Developing a Microfluidic Device that Captures Circulating Tumor Cells

In the book titled “Microfluidic Systems for Cancer Diagnosis,” the UPV/EHU’s Microfluidics Cluster group outlines a method for constructing a bioelectronic device. This device features gold electrodes coated with an intelligent polymer that possesses the capability to non-invasively capture and release cells in a controlled manner, all while monitoring these processes through conventional electrical measurements.

Developing a Microfluidic Device that Captures Circulating Tumor Cells
Microfabricated bioelectronic device for cell capture and release in which 24 gold microelectrodes of different sizes can be seen. Device size 20 × 20 mm. Image Credit: Microfludics Cluster UPV/EHU

These initial stages mark the initial strides toward the creation of versatile platforms for early cancer screening.

Metastasis stands as the primary cause of fatality in cancer, a process wherein a cell departs from the primary tumor enters the bloodstream and lymphatic system, and eventually arrives at distant organs.

The non-invasive retrieval of these circulating tumor cells is of paramount importance for various aspects of cancer research, including the study of cell biology, cancer diagnosis, prognosis, and drug development. Typically, cancer cells within the bloodstream are present at notably low concentrations compared to other cell types, and the conventional approaches for their viable collection are labor-intensive.

We wanted to come up with a device capable of concentrating cancer cells in order to detect their concentration.”

Janire Sáez, Ikerbasque Research Professor, Microfluidics Cluster Group, University of the Basque Country

To date, the biosensors designed for this task, which are instruments for measuring biological or chemical parameters containing a biological component, have had the drawback of causing harm to cells during the capture and release procedures.

In response, the Microfluidics Cluster group has innovatively merged smart materials with the realm of bioelectronics, which involves the application of carbon-based semiconductors. This integration enables the monitoring of the capture and release of cancer cells without inflicting damage.

The methodology has been extensively elucidated within a chapter featured in the book titled “Microfluidic Systems for Cancer Diagnosis.” This book is oriented toward the scientific community and delves into the most recent advancements in microfluidic technologies tailored for cancer diagnosis and monitoring.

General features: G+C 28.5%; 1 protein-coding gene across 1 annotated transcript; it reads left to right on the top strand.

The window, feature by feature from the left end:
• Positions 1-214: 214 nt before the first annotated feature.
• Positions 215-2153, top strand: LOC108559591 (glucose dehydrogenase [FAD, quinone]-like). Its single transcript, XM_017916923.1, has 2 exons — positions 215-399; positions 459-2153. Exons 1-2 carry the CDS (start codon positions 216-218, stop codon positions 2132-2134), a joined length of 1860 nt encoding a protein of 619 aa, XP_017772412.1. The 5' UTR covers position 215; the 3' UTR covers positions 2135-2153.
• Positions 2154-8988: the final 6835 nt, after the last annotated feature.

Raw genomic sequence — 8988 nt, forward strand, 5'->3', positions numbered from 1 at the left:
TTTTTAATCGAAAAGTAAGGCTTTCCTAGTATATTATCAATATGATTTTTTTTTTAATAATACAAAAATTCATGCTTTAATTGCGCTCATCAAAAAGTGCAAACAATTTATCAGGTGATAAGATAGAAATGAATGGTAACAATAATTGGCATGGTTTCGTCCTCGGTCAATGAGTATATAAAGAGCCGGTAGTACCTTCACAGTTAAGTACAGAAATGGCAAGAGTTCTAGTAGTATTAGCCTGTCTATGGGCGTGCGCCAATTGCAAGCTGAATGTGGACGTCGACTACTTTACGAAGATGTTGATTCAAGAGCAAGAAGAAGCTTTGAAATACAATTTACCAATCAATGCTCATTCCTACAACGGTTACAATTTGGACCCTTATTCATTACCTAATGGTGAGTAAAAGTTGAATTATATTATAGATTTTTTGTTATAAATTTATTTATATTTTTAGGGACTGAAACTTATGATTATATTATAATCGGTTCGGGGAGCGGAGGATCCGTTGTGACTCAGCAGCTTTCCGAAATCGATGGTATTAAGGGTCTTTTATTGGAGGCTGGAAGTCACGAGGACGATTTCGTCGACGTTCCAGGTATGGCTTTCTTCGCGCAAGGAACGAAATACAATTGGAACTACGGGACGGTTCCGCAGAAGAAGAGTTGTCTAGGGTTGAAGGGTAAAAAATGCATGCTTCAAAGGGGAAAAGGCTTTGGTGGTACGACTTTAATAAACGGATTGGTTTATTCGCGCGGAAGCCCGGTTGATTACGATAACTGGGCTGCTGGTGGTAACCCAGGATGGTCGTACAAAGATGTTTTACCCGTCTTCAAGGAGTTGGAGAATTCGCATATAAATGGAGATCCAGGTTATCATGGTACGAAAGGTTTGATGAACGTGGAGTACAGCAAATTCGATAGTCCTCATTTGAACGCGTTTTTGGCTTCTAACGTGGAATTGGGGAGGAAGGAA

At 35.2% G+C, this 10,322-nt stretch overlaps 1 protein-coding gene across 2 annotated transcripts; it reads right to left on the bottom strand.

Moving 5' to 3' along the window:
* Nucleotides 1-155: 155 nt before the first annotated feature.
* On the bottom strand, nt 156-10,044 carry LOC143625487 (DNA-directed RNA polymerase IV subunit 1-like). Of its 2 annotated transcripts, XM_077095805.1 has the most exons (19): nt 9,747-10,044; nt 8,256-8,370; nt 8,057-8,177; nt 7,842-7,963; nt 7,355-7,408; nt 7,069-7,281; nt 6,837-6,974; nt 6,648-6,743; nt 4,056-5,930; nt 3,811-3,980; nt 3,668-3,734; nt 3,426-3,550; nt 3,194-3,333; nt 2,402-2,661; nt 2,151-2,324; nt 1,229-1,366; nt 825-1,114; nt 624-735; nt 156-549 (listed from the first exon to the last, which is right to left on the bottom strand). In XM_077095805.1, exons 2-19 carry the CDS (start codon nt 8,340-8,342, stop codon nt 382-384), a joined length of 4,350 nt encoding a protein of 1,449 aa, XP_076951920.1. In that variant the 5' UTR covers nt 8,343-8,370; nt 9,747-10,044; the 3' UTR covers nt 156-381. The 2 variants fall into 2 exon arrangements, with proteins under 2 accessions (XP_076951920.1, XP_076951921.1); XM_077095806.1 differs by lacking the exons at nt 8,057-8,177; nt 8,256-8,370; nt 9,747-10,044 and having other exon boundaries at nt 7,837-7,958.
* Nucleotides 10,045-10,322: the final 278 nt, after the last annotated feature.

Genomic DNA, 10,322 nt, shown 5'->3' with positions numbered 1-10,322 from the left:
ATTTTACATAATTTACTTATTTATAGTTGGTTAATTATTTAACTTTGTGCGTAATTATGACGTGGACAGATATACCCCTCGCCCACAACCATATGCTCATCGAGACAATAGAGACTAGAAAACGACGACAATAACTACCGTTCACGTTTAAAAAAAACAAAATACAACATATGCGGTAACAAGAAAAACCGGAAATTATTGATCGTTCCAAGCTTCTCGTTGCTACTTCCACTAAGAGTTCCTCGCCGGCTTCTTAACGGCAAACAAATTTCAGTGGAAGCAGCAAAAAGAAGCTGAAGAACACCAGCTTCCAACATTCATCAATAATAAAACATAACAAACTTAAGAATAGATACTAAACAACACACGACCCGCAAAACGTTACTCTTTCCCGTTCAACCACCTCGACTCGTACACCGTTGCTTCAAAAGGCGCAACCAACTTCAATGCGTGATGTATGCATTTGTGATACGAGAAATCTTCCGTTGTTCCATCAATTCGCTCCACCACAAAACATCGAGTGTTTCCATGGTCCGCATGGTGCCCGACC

Serving as a valuable resource, the book serves as an ideal reference for constructing microfluidic devices within laboratory settings, particularly those devised for cancer diagnostics. Furthermore, it actively fosters the advancement of novel and enhanced diagnostic instruments.

We show a bioelectronic device consisting of microfabricated gold electrodes coated with a smart polymer (which reacts to temperature changes) and which enables the non-invasive capture and release of circulating tumor cells to be made, and the simultaneous electrical and optical monitoring of the entire process to be conducted”.

Janire Sáez, Ikerbasque Research Professor, Microfluidics Cluster Group, University of the Basque Country

First Steps Towards a Major Breakthrough

Our tests were performed in culture media; we did not use actual patient samples, but commercial cells sustained in cell culture. We confirmed that our device enabled us to capture and release the cells,” detailed the researcher.

The scientists are working to tailor the polymer so as to suit various cell types. The device “is the outcome of collaboration with a group at the University of Cambridge, with whom we continue to collaborate, and where the device is currently being applied to samples from esophageal cancer patients. Through this device, cancer cells are being selectively reconcentrated in order to detect their concentration,” adds Sáez.

The first steps towards developing platforms for cancer screening. This could be a good step forward because they generally involve low-cost technologies and can be mass-produced. The idea is to use this type of technology for early cancer diagnosis.”

Janire Sáez, Ikerbasque Research Professor, Microfluidics Cluster Group, University of the Basque Country

The Microfluidics Cluster group is concentrating its research on the development of “micrometric structures for bioelectronic devices of this type. We are also developing 3D systems to create 'organ-on-a-chip' systems (biomimetic systems that simulate organs in the human body),” she concludes.

Journal reference:

Saez, J., et al. (2023). Capture and Release of Cancer Cells Through Smart Bioelectronics. Methods in Molecular Biology.


The opinions expressed here are the views of the writer and do not necessarily reflect the views and opinions of AZoLifeSciences.
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